Congratulations to Kavya Subramaniam, the 2023 SWS Undergraduate Social Action Award Winner!

Congratulations to Kavya Subramaniam, the 2023 SWS Undergraduate Social Action Award Winner!

The Undergraduate Social Action Award is given annually to recognize students or a team of students making a substantial contribution to improving the lives of women in society through activism. SWS initiated this award in 2003. The work honored by this award is central to the SWS goal to foster activism for women. SWS recognizes that action “for women” does not mean that the work was done “with women” or even “by women.” Substantial need exists for social action working with working with men, boys, LGBTQ communities and other groups where change will benefit women and can be understood as feminist action. Therefore, SWS recognizes work done in this spirit regardless of applicant gender identity. A special thank you to the SWS 2023 Undergraduate Social Action Subcommittee: Kris De Welde (Co-Chair), Heather Hlavka(Co-Chair), Marley Olson and Melody Huslage. In 2022, we are pleased to announce that Kavya Subramaniam is the 2022 Undergraduate Social Action Awardee. Thank you to Dr. Clare Daniel for nominating Kavya for this prestigious award. 

Kavya Subramaniam is a fourth-year student at Tulane University studying Neuroscience and Philosophy. She is currently serving as the Executive Coordinator of Big Easy EC, a local organization dedicated to providing free and confidentially delivered emergency contraception and pregnancy tests to students 24/7. Kavya has been involved in various aspects of reproductive justice work on Tulane’s campus, including serving as a peer advocate through Tulane’s Sexual Aggression and Peer Hotline Education Program (SAPHE) and as an Emergency Medical Technician through Tulane EMS.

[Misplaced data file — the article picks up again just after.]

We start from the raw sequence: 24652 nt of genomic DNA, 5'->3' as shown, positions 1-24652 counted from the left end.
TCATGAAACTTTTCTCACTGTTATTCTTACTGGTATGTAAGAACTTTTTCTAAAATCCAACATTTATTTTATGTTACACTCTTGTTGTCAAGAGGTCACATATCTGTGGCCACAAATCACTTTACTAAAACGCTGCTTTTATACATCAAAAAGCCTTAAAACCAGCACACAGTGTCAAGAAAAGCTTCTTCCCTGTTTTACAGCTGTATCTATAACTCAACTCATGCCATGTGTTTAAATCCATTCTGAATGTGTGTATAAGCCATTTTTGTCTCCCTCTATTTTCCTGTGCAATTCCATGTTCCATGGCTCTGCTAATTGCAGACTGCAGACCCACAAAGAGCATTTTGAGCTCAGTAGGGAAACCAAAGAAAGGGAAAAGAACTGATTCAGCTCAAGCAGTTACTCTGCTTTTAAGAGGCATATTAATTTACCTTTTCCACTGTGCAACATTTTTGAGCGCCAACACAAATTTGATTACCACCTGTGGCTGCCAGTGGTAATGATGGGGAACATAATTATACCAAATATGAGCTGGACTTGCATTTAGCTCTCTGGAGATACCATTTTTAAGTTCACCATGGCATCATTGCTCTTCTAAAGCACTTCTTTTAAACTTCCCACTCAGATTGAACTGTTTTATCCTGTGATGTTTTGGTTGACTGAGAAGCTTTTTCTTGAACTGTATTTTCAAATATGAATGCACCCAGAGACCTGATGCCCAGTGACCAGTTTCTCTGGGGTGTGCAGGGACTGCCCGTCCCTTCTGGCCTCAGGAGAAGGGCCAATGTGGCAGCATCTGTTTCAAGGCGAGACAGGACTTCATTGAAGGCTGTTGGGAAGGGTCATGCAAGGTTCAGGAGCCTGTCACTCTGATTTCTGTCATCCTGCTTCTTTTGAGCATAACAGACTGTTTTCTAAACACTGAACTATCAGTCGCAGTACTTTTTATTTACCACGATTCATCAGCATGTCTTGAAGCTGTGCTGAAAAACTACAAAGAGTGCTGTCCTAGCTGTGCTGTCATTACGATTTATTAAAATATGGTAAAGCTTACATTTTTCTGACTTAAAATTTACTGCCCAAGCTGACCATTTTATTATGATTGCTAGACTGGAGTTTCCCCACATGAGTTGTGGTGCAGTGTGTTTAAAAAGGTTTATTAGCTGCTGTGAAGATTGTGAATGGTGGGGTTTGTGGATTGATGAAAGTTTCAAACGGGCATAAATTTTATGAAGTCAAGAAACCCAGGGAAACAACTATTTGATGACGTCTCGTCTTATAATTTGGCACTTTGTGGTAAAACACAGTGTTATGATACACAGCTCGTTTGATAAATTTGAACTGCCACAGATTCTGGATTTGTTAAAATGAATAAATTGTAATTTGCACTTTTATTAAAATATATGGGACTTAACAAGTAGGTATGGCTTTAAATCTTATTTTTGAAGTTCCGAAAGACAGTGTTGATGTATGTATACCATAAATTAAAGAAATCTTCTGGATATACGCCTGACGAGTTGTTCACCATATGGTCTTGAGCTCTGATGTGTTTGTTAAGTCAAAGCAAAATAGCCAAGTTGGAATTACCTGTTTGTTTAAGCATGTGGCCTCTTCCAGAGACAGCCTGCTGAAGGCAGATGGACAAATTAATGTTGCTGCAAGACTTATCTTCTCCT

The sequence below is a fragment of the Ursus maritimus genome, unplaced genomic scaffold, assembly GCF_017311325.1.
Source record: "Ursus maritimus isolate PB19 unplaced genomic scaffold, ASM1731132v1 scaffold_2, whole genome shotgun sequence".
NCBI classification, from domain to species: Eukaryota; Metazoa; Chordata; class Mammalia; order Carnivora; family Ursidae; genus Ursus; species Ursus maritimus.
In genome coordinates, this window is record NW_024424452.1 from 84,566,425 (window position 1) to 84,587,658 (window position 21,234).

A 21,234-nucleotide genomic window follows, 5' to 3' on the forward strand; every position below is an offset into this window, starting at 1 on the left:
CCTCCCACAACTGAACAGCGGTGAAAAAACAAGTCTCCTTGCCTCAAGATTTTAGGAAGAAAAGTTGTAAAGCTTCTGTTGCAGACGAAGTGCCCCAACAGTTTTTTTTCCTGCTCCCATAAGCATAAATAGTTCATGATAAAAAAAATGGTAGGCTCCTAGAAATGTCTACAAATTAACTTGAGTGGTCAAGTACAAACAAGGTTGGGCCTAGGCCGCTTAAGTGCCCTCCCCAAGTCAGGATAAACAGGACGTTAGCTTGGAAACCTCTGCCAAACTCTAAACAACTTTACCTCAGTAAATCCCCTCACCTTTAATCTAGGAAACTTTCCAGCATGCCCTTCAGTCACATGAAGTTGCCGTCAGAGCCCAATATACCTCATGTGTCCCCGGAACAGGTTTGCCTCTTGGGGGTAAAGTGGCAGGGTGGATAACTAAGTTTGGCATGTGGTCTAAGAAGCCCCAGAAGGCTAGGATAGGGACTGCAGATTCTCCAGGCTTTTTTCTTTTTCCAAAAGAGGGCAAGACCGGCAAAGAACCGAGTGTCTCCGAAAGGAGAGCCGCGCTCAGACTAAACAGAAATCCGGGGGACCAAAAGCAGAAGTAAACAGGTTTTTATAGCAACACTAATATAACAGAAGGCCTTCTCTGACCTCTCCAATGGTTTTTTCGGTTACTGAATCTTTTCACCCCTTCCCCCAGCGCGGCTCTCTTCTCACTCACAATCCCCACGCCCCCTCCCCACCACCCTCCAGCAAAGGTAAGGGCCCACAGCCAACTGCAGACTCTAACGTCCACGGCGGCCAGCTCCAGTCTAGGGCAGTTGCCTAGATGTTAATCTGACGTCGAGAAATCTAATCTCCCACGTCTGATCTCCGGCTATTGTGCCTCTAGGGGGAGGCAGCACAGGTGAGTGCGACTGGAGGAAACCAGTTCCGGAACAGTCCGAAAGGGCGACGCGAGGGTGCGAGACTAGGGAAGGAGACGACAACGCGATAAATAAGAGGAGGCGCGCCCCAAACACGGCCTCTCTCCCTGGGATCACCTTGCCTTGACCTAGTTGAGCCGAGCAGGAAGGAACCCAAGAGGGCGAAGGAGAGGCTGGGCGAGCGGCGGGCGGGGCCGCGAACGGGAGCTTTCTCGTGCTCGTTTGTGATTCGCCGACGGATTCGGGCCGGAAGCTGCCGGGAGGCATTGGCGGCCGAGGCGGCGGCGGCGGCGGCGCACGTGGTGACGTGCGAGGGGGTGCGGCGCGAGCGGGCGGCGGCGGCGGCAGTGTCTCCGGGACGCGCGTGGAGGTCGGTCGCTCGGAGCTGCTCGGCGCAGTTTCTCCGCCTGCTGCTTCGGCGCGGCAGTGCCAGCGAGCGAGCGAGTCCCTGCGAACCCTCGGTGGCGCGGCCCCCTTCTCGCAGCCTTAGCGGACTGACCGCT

As noted in her nomination materials submitted by Dr. Clare Daniel: Upon being elected to her position as executive coordinator, Kavya took the initiative to create a handbook for all volunteers, which explains the procedures and considerations that ensure the safety of volunteers and facilitate access to EC, pregnancy tests, and other sexual and reproductive health resources. Kavya has also worked hard to ensure a consistent supply of EC and other sexual health materials in the midst of a national EC shortage. She manages a team of 33 volunteers and oversees outreach for the organization. In this post-Roe era, in which there is no access to legal abortion in the state of Louisiana, the work of Big Easy EC has become increasingly important, and Kavya has stepped up to the task of leading them with the utmost skill and thought.

Moreover, Kavya maintains a rigorous academic course load and various other extracurricular commitments, including as a member of the Sexual Aggression Peer Hotline and Education and an emergency medical technician for Tulane University and the City of New Orleans. Tulane’s community has benefited immensely as a result of her time here.

We hope you will join us in congratulating Kavya and that you will make plans to join us for the 2023 Winter Meeting Awards Banquet and Reception to be held on Saturday, January 14 starting at 5:15 pm. Please register here for the 2023 Winter Meeting where you will have the opportunity to attend this celebration. 

For more information on the SWS Undergraduate Social Action Award, please go to this website:


Congratulations to Jun Zhou, 2023 SWS Cheryl Allyn Miller Award Winner!